Instead, there was merely scattered applause.

Well, the fact is, the decision makers in many cases -- such as in Denver, where the Avalanche also refuse to show replays of opposition goals on the scoreboard screens because that's demeaning to the "good guys" -- are either Canadians or, if not, still have deep roots in the sport.

Jim Lites is right.

The NHL needs to change its communal mind-set on many issues, and this is one of them.

The one-for-all, all-for-one, team's-the-thing culture can be -- and often is -- a refreshing contrast to the me-me-me culture of the NBA and other sports. (By the way, this is an aside: If the NHL ever follows the increasingly prevalent NBA practice of encouraging their public-address announcers to be screaming lunatic morons who act as if they believe everyone in the building has an IQ of a roll of adhesive tape, hand me earplugs.) When that team's-the-thing morphs into only-one-team matters policy, as often happens in the NHL -- leading to a frequent refusal to promote opposing stars, great plays or teams -- it's a problem.

TV ratings in the States aren't great? (OK, that's being nice.)

It would be better if fans in Nashville or Miami or Tampa, or even St. Louis and Washington and Denver, were indoctrinated on game nights that, wow, this Ovechkin kid or Marian Gaborik or Pavel Datsyuk all are worth watching on television -- and not only when they're passing through town.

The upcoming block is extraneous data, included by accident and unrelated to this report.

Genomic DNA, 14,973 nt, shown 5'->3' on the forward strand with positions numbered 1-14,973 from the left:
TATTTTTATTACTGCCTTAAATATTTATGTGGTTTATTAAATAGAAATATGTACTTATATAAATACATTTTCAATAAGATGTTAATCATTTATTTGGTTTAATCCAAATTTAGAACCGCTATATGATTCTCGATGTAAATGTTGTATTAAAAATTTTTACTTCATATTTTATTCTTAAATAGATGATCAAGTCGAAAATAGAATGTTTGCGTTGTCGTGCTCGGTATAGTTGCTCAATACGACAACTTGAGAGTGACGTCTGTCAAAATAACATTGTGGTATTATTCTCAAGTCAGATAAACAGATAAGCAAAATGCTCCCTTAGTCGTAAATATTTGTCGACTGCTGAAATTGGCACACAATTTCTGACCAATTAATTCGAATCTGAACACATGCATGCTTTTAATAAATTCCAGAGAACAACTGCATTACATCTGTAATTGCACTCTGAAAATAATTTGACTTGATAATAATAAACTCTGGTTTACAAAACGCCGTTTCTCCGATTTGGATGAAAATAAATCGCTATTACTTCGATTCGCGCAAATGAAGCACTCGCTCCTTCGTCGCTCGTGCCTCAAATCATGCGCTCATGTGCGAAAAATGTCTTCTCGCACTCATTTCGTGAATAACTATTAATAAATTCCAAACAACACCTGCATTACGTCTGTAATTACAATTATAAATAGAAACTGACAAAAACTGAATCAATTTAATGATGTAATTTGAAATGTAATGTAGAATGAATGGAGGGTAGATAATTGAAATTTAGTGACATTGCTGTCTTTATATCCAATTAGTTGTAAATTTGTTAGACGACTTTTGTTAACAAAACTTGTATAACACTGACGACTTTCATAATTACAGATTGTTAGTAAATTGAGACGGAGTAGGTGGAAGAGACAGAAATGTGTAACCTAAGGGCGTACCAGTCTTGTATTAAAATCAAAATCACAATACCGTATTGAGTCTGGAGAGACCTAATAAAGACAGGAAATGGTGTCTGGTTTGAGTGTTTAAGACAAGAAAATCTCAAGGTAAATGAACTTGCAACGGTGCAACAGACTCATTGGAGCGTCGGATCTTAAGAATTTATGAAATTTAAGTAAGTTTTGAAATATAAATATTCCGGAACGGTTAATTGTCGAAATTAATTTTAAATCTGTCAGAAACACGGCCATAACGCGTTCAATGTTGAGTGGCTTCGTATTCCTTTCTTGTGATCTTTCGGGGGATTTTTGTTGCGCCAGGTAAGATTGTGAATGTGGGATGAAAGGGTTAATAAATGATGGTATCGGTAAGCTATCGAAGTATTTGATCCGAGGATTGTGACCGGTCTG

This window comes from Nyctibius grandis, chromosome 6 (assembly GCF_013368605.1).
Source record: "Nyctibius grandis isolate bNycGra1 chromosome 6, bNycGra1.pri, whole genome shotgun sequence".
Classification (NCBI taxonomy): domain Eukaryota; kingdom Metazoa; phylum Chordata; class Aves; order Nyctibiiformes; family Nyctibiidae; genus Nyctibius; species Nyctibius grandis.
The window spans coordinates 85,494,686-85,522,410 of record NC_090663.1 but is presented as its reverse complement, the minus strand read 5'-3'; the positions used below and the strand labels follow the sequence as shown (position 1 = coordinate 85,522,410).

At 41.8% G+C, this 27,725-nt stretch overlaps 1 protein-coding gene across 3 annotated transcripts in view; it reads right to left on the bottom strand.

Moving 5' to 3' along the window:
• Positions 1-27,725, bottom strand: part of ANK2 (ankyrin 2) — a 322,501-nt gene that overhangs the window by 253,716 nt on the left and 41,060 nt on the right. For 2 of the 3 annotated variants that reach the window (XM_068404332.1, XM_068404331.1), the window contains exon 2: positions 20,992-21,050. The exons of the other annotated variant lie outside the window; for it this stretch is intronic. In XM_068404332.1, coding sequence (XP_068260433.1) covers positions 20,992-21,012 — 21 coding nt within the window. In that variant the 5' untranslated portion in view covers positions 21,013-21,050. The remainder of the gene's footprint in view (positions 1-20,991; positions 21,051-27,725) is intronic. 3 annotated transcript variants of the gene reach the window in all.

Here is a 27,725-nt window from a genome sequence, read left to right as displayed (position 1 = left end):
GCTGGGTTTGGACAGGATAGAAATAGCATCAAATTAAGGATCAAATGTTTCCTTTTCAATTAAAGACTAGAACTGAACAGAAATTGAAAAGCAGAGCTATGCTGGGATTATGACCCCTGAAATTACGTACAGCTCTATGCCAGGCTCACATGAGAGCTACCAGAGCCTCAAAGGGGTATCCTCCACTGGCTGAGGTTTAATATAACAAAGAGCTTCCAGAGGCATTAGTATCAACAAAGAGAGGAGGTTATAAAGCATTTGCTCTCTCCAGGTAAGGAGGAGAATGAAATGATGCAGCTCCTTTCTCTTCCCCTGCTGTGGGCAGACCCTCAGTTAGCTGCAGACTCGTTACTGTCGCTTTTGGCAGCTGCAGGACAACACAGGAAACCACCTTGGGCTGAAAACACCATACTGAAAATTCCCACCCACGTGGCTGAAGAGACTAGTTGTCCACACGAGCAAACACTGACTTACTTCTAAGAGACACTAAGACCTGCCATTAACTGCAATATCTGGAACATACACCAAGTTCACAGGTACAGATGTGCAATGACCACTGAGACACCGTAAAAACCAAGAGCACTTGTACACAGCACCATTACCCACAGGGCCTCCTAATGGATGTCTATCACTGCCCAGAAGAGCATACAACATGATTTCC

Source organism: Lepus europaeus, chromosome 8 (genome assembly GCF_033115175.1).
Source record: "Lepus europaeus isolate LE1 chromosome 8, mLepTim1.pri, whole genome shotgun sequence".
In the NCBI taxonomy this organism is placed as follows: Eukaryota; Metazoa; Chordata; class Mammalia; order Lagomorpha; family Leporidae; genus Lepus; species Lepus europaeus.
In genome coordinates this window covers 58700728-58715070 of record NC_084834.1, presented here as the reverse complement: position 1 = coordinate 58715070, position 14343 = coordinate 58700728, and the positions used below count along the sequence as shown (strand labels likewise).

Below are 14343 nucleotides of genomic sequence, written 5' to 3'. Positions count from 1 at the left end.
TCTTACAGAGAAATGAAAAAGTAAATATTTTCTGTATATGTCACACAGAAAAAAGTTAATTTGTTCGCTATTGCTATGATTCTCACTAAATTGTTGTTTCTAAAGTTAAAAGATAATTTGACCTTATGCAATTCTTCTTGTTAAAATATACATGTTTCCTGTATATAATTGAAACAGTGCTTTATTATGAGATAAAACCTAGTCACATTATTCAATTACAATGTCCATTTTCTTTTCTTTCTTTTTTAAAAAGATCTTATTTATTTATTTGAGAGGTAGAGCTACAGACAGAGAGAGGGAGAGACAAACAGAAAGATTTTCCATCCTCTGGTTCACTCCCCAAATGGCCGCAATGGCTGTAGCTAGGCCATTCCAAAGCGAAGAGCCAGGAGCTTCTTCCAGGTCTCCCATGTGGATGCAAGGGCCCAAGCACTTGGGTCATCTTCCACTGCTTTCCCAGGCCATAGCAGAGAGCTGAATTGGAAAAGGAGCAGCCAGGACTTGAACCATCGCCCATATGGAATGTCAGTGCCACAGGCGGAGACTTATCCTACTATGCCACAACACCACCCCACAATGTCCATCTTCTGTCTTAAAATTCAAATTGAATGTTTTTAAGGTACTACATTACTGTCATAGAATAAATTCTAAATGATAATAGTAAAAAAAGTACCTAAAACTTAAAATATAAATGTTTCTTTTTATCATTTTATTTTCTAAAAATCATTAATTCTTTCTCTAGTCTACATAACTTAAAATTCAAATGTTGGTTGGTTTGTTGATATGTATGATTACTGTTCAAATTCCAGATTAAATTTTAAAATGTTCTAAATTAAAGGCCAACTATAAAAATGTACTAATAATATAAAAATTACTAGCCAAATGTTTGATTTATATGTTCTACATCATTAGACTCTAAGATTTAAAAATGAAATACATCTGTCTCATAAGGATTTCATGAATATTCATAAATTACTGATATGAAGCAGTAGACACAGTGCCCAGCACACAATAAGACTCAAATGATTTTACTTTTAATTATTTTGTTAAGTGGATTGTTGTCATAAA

Promote the game.

It's a mind-set and it involves little things.

Mandate that all goals are replayed on the scoreboard screens. Even if the home-team goalie was a sieve on a floater from the point or the young opposing star weaved through four home-team skaters and got the shot off with one hand after being knocked to the ice. Show them all. (For one thing, don't confirm to the guy who spent $122 on the ticket that he might have been better off staying home and watching from the couch, because even the cheerleading home broadcast realizes it can't get away with pretending the other team didn't score.)

Show highlights from around the league.

Salute players reaching milestones.

Stop pressuring local broadcasters, whether they draw paychecks directly from the franchise or otherwise are beholden to the team, to be relentlessly "positive," no matter what happens. Insulting fans is no way to court or keep them.

When a player who did yeoman's service for the local team, but has moved on in an increasingly transient league, returns -- especially for the first time -- at least show him on the scoreboard screens during a media timeout and allow the fans to give him a nice round of acknowledging applause.

Technology is great, so the detailed press notes can be flashed on the scoreboard screens and fans can be told that the left winger has points in 11 of his last 14 games, his dog's name is "Chico" and he had a terrific career for the Chicoutimi Sagueneens before moving to the NHL. But do it for both teams, not just the home guys.

All of that happens in some cities. Good for them.

It should happen everywhere.

It's about class.

The Predators didn't have any last week, but they're not alone.

Terry Frei is a regular contributor to ESPN.com. He is the author of "Third Down and a War to Go" and "Horns, Hogs, and Nixon Coming."